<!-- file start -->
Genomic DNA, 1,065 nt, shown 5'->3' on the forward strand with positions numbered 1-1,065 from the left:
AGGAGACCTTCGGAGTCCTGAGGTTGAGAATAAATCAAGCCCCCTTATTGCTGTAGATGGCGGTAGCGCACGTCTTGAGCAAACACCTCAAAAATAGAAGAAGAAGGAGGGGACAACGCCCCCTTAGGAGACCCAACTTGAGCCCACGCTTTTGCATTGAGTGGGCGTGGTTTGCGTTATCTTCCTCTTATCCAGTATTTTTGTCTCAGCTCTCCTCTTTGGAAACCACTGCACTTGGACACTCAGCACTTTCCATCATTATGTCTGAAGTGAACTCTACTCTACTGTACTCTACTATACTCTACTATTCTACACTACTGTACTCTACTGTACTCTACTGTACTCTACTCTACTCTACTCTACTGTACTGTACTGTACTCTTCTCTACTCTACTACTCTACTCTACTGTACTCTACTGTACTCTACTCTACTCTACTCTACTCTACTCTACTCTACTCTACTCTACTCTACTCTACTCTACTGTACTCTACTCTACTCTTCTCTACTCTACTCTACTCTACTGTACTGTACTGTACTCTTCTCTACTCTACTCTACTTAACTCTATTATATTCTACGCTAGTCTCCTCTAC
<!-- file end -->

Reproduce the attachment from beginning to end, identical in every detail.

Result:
Genomic DNA, 1,065 nt, shown 5'->3' on the forward strand with positions numbered 1-1,065 from the left:
AGGAGACCTTCGGAGTCCTGAGGTTGAGAATAAATCAAGCCCCCTTATTGCTGTAGATGGCGGTAGCGCACGTCTTGAGCAAACACCTCAAAAATAGAAGAAGAAGGAGGGGACAACGCCCCCTTAGGAGACCCAACTTGAGCCCACGCTTTTGCATTGAGTGGGCGTGGTTTGCGTTATCTTCCTCTTATCCAGTATTTTTGTCTCAGCTCTCCTCTTTGGAAACCACTGCACTTGGACACTCAGCACTTTCCATCATTATGTCTGAAGTGAACTCTACTCTACTGTACTCTACTATACTCTACTATTCTACACTACTGTACTCTACTGTACTCTACTGTACTCTACTCTACTCTACTCTACTGTACTGTACTGTACTCTTCTCTACTCTACTACTCTACTCTACTGTACTCTACTGTACTCTACTCTACTCTACTCTACTCTACTCTACTCTACTCTACTCTACTCTACTCTACTCTACTGTACTCTACTCTACTCTTCTCTACTCTACTCTACTCTACTGTACTGTACTGTACTCTTCTCTACTCTACTCTACTTAACTCTATTATATTCTACGCTAGTCTCCTCTAC